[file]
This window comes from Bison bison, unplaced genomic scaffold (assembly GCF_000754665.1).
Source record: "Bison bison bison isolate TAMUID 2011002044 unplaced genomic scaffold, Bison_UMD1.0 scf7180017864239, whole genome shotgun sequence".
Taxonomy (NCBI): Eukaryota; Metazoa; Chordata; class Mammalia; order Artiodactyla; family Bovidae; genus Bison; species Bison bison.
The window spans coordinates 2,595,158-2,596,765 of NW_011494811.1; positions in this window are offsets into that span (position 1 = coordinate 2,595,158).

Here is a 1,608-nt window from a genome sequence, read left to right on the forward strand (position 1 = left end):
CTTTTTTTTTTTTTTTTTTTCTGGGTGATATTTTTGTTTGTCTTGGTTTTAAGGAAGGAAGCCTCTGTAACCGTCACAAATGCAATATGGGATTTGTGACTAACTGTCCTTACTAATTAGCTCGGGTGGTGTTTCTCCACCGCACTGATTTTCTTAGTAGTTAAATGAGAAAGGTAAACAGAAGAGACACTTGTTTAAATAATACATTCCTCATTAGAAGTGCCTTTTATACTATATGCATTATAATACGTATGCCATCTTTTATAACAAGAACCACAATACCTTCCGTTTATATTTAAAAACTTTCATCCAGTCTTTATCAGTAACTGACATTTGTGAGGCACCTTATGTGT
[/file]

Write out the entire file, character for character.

This window comes from Bison bison, unplaced genomic scaffold (assembly GCF_000754665.1).
Source record: "Bison bison bison isolate TAMUID 2011002044 unplaced genomic scaffold, Bison_UMD1.0 scf7180017864239, whole genome shotgun sequence".
Taxonomy (NCBI): Eukaryota; Metazoa; Chordata; class Mammalia; order Artiodactyla; family Bovidae; genus Bison; species Bison bison.
The window spans coordinates 2,595,158-2,596,765 of NW_011494811.1; positions in this window are offsets into that span (position 1 = coordinate 2,595,158).

Here is a 1,608-nt window from a genome sequence, read left to right on the forward strand (position 1 = left end):
CTTTTTTTTTTTTTTTTTTTCTGGGTGATATTTTTGTTTGTCTTGGTTTTAAGGAAGGAAGCCTCTGTAACCGTCACAAATGCAATATGGGATTTGTGACTAACTGTCCTTACTAATTAGCTCGGGTGGTGTTTCTCCACCGCACTGATTTTCTTAGTAGTTAAATGAGAAAGGTAAACAGAAGAGACACTTGTTTAAATAATACATTCCTCATTAGAAGTGCCTTTTATACTATATGCATTATAATACGTATGCCATCTTTTATAACAAGAACCACAATACCTTCCGTTTATATTTAAAAACTTTCATCCAGTCTTTATCAGTAACTGACATTTGTGAGGCACCTTATGTGT